For Detroit's Auto Chiefs, a Road Trip to Contrition
Wednesday, December 3, 2008
In the category of "okay, now we get it," the chief executives of Detroit's Big Three are driving to Washington to ask Congress for money, instead of taking private jets like they did last time. Which turned out to be a public relations disaster.
Ford chief executive Alan R. Mulally, GM chief executive G. Richard Wagoner Jr. and Chrysler chief executive Robert L. Nardelli are set to testify before a Senate panel Thursday and a House panel Friday. They are asking for billions of dollars in a government loan that they say they need to stay in business and avoid bankruptcy.
All automakers, but especially Detroit's Big Three, are getting hammered by the downturn and credit crunch: There is little appetite for new cars and people who want to buy them can't get loans on favorable terms.
The three executives came hat-in-hand to Washington two weeks ago, each on private corporate jets, and were mercilessly harangued by members of Congress. Rep. Gary L. Ackerman (D-N.Y.) said the spectacle was "like seeing a guy show up at the soup kitchen in high hat and tuxedo."
The executives were turned away by Congress and told to explain exactly how they would spend the bailout money.
So yesterday, the three chiefs submitted plans to Congress and began the 520-mile drive to Washington. Ford was the first to announce its intentions, then GM and finally last night, Chrysler said it would join what promises to be one of the most bizarre roadtrips since the Griswolds hit the highway in "National Lampoon's Vacation."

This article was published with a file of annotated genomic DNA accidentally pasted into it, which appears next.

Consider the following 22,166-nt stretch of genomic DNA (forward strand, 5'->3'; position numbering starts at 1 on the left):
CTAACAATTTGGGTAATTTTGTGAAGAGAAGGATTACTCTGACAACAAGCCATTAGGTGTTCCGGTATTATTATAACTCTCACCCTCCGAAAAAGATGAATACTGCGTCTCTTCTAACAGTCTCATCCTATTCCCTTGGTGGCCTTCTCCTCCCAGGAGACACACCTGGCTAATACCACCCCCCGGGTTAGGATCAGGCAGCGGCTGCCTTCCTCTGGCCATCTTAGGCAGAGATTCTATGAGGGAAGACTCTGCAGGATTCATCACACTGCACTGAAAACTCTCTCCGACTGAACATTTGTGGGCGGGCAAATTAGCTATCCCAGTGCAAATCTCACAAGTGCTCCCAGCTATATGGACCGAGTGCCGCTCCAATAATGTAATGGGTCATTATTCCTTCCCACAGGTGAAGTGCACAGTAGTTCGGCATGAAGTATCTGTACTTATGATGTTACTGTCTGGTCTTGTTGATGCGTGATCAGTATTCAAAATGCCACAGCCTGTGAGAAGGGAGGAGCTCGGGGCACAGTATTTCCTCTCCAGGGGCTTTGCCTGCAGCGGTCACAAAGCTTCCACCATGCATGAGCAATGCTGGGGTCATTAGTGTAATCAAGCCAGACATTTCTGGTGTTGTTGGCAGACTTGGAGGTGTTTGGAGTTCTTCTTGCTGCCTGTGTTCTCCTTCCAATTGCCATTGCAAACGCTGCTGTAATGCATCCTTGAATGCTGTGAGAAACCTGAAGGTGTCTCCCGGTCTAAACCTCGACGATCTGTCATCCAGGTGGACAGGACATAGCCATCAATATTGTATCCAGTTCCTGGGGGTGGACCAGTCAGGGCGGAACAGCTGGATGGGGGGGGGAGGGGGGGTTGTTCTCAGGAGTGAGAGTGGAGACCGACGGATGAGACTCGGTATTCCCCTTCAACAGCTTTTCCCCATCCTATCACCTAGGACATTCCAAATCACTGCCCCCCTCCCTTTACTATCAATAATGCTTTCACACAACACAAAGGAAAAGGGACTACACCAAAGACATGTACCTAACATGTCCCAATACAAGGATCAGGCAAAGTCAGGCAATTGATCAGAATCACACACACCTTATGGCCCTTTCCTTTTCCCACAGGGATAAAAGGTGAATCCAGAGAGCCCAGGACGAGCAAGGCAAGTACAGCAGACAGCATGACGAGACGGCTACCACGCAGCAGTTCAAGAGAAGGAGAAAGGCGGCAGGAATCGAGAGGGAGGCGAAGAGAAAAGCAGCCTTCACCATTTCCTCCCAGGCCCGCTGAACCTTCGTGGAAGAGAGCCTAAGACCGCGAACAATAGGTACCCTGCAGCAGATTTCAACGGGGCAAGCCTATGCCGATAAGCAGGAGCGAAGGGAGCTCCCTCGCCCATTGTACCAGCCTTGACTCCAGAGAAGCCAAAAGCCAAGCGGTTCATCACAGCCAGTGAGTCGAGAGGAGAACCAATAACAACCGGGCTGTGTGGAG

Wagoner is driving a Chevrolet Malibu hybrid sedan (34 mpg highway, $26,225 MSRP).
Mulally is driving a Ford Escape hybrid SUV (31 mpg, starting at $29,305).
Chrysler would say only that Nardelli is driving a "fuel-efficient hybrid." One possibility: Chrysler makes the Aspen SUV (19 mpg, $33,705).
Levity aside, top corporate executives often are compelled by their boards of directors to take private jets when flying for personal security reasons. Chief executives are valuable to their companies and their injury or death could crush a company's share price.
Further, it's statistically much more dangerous to drive to Washington than to fly.
But Wagoner, Mulally and Nardelli know they have to take the risk if they are to have any hope of getting government help.
And if there's any irony to this whole episode -- and there's plenty -- it's that before taking over Ford in 2006, Mulally was a top executive at Boeing, which makes jets.